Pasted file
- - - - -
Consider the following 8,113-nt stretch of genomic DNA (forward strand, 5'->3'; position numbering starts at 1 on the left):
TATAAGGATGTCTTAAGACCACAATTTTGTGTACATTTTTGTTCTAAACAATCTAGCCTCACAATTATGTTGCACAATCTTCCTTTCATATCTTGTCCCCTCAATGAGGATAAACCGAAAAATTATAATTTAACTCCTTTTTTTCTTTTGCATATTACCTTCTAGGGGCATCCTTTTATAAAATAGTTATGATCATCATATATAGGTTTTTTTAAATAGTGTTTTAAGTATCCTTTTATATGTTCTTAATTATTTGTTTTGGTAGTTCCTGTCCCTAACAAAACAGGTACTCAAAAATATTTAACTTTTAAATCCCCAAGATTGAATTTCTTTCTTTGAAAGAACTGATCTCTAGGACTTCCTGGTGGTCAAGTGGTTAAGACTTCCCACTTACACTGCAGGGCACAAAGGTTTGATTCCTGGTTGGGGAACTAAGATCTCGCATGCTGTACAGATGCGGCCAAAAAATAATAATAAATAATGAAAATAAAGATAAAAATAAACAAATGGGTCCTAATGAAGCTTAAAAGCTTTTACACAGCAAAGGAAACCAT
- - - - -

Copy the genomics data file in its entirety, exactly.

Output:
Consider the following 8,113-nt stretch of genomic DNA (forward strand, 5'->3'; position numbering starts at 1 on the left):
TATAAGGATGTCTTAAGACCACAATTTTGTGTACATTTTTGTTCTAAACAATCTAGCCTCACAATTATGTTGCACAATCTTCCTTTCATATCTTGTCCCCTCAATGAGGATAAACCGAAAAATTATAATTTAACTCCTTTTTTTCTTTTGCATATTACCTTCTAGGGGCATCCTTTTATAAAATAGTTATGATCATCATATATAGGTTTTTTTAAATAGTGTTTTAAGTATCCTTTTATATGTTCTTAATTATTTGTTTTGGTAGTTCCTGTCCCTAACAAAACAGGTACTCAAAAATATTTAACTTTTAAATCCCCAAGATTGAATTTCTTTCTTTGAAAGAACTGATCTCTAGGACTTCCTGGTGGTCAAGTGGTTAAGACTTCCCACTTACACTGCAGGGCACAAAGGTTTGATTCCTGGTTGGGGAACTAAGATCTCGCATGCTGTACAGATGCGGCCAAAAAATAATAATAAATAATGAAAATAAAGATAAAAATAAACAAATGGGTCCTAATGAAGCTTAAAAGCTTTTACACAGCAAAGGAAACCAT